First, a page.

Minimum Unit Pricing

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Re: Minimum Unit Pricing

Postby NoPunIn10Did » 27 Apr 2018, 05:02

sinnybee wrote:Minimum unit pricing would reduce alcohol sales, yes, but it would also increase profits on alcohol that is sold.
Of the producers, in the short term, the minimum unit price of 50p per unit will most benefit those making products that currently sell for about 50p per unit (who have a satisfactory inventory), since consumers are much more likely to pay 50p per unit for alcohol that used to be 50p per unit than they are to pay 50p per unit for alcohol that used to be 18p per unit.


Looking at it as per-unit profit? You're correct; it absolutely increases that measure. Looking at it as overall industry revenue and profit? That depends on more factors than any of us actually know.
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Re: Minimum Unit Pricing

Postby willie23 » 27 Apr 2018, 06:42

Is it really the Governemnt’s place to step into the economy and mess with prices and stuff? What about educating the public throughly on the dangers of over drinking alcohol...and if they wish to continue to destroy their own bodie’s then they can. Everyone has the right to do as they wish to themselves as long as it does not endanger other people or infringe on their own rights, and increasing the price on a product will not really stop the over consumption, it will only make things harder on the businesses and the poor. In the USA it is illegal to drive drunk, and that makes sense. But a minimum unit pricing seems like a solution that will not work. And from there, where does it go next?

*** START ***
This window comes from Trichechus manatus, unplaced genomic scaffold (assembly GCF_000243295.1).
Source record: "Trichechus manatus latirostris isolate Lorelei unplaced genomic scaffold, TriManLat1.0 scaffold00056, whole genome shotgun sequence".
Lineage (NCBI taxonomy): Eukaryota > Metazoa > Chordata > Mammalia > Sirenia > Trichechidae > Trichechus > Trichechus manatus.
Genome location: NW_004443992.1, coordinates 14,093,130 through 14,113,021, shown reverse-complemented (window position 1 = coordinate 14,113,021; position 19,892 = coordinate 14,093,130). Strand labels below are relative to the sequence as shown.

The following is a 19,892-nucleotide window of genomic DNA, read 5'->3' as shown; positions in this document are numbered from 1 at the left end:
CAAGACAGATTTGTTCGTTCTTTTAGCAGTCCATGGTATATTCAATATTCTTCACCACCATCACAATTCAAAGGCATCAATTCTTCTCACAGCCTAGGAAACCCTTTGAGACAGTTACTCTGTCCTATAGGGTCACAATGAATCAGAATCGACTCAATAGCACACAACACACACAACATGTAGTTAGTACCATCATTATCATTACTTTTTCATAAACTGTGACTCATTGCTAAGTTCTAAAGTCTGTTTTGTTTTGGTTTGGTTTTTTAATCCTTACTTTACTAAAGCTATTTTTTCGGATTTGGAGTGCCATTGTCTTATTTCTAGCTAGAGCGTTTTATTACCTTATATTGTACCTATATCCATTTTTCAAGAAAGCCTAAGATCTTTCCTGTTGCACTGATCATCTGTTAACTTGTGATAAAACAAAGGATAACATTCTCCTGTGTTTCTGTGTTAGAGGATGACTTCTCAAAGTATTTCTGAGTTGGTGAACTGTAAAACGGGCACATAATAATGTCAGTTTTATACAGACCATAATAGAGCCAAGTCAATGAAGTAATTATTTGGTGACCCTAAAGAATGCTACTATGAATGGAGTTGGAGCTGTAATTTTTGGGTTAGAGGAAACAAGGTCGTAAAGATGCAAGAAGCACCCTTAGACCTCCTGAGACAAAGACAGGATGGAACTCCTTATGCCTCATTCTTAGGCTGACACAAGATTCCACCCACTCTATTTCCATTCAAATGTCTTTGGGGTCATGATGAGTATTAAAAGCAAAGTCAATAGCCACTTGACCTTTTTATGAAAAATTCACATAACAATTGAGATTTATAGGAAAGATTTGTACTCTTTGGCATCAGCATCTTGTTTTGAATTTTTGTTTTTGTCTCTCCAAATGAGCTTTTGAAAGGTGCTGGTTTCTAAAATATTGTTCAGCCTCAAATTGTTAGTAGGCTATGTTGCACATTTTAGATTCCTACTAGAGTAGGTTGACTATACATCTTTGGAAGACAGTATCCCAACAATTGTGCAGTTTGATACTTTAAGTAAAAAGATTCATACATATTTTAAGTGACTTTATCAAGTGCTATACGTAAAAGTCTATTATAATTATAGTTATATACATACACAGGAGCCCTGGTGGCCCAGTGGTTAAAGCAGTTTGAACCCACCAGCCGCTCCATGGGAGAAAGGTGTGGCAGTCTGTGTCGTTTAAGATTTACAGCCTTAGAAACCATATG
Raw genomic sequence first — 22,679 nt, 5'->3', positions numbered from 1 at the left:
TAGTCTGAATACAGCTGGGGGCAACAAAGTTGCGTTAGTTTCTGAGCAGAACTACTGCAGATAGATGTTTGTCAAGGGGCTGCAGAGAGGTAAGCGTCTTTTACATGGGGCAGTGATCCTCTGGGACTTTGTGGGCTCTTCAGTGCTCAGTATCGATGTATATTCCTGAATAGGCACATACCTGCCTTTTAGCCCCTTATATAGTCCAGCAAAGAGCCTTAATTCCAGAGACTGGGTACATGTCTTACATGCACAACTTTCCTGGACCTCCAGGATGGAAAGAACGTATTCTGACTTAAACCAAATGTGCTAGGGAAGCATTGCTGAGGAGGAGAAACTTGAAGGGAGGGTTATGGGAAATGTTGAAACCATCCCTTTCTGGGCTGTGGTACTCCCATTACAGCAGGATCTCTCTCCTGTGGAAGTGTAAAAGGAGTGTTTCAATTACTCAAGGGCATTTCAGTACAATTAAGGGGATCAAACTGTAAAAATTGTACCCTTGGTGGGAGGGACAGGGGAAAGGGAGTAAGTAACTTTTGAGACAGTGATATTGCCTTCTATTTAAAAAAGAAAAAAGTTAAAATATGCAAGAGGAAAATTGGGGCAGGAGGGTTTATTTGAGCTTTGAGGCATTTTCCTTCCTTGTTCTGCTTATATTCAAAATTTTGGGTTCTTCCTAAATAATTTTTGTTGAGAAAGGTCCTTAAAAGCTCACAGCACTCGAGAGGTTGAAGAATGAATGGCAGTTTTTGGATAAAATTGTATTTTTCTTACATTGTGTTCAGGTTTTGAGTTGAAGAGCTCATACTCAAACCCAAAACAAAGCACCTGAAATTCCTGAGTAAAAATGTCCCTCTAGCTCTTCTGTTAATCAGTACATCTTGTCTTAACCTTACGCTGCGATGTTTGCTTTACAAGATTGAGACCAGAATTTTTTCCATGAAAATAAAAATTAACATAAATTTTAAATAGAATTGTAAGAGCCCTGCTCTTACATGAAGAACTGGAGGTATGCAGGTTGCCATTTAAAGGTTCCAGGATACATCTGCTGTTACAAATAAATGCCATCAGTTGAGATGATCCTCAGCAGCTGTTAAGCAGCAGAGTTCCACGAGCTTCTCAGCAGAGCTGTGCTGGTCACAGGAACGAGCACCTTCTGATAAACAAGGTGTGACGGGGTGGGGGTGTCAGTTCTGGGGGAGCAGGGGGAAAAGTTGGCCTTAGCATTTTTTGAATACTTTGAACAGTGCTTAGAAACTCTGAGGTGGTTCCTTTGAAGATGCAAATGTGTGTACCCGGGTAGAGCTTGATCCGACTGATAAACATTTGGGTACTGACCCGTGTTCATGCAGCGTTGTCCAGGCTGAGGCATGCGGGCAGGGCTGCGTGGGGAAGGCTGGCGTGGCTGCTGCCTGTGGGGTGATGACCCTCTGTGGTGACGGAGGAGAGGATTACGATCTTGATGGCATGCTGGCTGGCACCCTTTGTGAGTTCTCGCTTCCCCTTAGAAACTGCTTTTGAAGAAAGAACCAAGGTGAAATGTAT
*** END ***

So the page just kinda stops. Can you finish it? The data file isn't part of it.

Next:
At the same time, I am no economist. Am I missing something here? As far as Governemnt intervention in the business areas...I have always thought that the Governemnt should stay out of it.

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Re: Minimum Unit Pricing

Postby sinnybee » 27 Apr 2018, 07:34

NoPunIn10Did wrote:
sinnybee wrote:Minimum unit pricing is not a tax, it's a price floor--it doesn't provide any tax revenue.

It provides higher VAT revenue per unit, but whether it increases or decreases overall tax revenue really depends on the elasticity of demand for the product.

My argument is that there should be an increased tax (e.g. "10p-25p per unit") instead of a price floor of 50p per unit, so that there will be increased tax revenue. Why settle for something that "increases or decreases overall tax revenue" when we can have something that increases tax revenue?